Theme Parks - US - June 2013
“The theme park industry is healthy and growth is forecast due to increasing attendance numbers and greater per diem expenditures in park. However, theme parks can grow revenues further by incorporating other forms of leisure entertainment – namely, gaming and the internet – into their offering. Theme parks also can improve guest satisfaction by alleviating wait times through technology and providing a more pleasant experience while waiting.”
– Fiona O’Donnell, Senior Lifestyles and Leisure Analyst
Some issues addressed in this report include:
- Fewer teens visiting theme parks compared with five years ago
- Gaming-based attractions could attract a new audience
- How should theme parks address waiting in lines?
- What regional parks can do to compete with destination parks
Unlike many other leisure markets that are just beginning to recover from the steep revenue declines experienced during the recession of 2008-09, the U.S. theme park industry has proven far more resilient. Despite a sluggish economy, revenues are estimated to have increased 17% from 2007-12 and are forecast to grow another 7.1% annually through 2017 to reach $17.95 billion.
Consumers’ increased confidence in the economy, major parks’ investment in new themed areas or renovations of existing parks, as well as a plethora of new rides and attractions are drawing visitors in record numbers, which is driving revenue growth for the industry.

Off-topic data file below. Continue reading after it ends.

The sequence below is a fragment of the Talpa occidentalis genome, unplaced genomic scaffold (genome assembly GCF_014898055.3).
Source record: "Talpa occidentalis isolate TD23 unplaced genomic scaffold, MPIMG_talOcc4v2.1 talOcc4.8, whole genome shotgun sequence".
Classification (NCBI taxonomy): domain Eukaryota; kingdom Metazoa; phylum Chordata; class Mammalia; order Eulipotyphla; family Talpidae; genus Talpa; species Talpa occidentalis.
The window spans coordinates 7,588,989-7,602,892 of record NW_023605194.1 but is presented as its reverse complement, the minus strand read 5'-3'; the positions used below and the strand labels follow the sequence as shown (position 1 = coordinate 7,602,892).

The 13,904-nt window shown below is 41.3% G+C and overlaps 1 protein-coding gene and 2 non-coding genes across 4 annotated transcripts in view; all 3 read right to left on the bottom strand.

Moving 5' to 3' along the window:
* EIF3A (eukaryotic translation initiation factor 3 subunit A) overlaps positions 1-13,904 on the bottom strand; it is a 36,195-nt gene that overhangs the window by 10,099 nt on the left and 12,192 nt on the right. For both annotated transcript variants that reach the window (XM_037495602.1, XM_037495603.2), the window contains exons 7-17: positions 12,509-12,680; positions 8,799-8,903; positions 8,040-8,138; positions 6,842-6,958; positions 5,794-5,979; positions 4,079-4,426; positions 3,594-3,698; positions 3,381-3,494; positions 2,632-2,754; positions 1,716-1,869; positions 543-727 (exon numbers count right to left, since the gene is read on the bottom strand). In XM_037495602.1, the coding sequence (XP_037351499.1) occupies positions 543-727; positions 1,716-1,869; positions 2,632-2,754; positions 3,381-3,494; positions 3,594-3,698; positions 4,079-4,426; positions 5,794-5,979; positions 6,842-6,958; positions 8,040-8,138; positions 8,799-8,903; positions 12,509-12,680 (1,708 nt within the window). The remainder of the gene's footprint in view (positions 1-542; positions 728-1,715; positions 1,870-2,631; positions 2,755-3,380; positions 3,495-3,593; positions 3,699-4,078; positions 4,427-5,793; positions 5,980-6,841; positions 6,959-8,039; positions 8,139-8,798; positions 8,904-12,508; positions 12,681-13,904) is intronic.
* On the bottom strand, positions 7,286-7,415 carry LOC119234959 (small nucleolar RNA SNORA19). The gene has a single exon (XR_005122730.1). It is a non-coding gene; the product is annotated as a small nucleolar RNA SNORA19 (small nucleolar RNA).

For the purposes of this report, Mintel uses the terms “theme park” and “amusement park” synonymously. Both terms refer to a commercially operated park that offers rides, games, and other forms of live entertainment in exchange for an admission fee.
National parks, nature reserves, and other municipally operated amusements, such as zoos, museums, and aquariums, are not included in this definition.
The report includes analysis of “destination” as well as “regional” theme parks.
For the purposes of this report, “destination” parks are described as parks that attract visitors from around the world and are full attractions unto themselves and invest heavily in advertising and promotion across the U.S. These parks have multiple lodging choices on and off park property.
- Destination parks include: Disney parks (Disneyland, Disney World), Universal Studios, SeaWorld, Busch Gardens, and Knott’s Berry Farm.
- “Regional” parks generally attract visitors from local areas, generally have a single park location, do not offer lodgings on park property, and do not advertise outside of their region.Regional parks include: Six Flags parks, Cedar Point, Dollywood, Hersheypark, Kings Island, and other local amusement parks.
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